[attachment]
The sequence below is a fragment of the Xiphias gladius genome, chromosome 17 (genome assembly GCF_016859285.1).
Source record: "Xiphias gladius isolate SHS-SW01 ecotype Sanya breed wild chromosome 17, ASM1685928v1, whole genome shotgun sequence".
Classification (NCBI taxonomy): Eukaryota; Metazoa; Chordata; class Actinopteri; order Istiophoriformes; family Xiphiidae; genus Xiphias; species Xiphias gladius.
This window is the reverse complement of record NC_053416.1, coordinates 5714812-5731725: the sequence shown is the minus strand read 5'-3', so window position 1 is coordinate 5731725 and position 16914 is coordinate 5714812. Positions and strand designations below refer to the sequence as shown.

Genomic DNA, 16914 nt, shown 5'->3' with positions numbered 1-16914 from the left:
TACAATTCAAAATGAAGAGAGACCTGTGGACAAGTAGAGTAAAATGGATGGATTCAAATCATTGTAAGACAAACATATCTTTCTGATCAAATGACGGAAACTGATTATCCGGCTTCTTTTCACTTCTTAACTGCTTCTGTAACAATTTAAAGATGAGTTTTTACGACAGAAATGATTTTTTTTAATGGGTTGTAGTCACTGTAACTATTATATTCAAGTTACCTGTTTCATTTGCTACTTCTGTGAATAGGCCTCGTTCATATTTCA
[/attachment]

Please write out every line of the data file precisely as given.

The sequence below is a fragment of the Xiphias gladius genome, chromosome 17 (genome assembly GCF_016859285.1).
Source record: "Xiphias gladius isolate SHS-SW01 ecotype Sanya breed wild chromosome 17, ASM1685928v1, whole genome shotgun sequence".
Classification (NCBI taxonomy): Eukaryota; Metazoa; Chordata; class Actinopteri; order Istiophoriformes; family Xiphiidae; genus Xiphias; species Xiphias gladius.
This window is the reverse complement of record NC_053416.1, coordinates 5714812-5731725: the sequence shown is the minus strand read 5'-3', so window position 1 is coordinate 5731725 and position 16914 is coordinate 5714812. Positions and strand designations below refer to the sequence as shown.

Genomic DNA, 16914 nt, shown 5'->3' with positions numbered 1-16914 from the left:
TACAATTCAAAATGAAGAGAGACCTGTGGACAAGTAGAGTAAAATGGATGGATTCAAATCATTGTAAGACAAACATATCTTTCTGATCAAATGACGGAAACTGATTATCCGGCTTCTTTTCACTTCTTAACTGCTTCTGTAACAATTTAAAGATGAGTTTTTACGACAGAAATGATTTTTTTTAATGGGTTGTAGTCACTGTAACTATTATATTCAAGTTACCTGTTTCATTTGCTACTTCTGTGAATAGGCCTCGTTCATATTTCA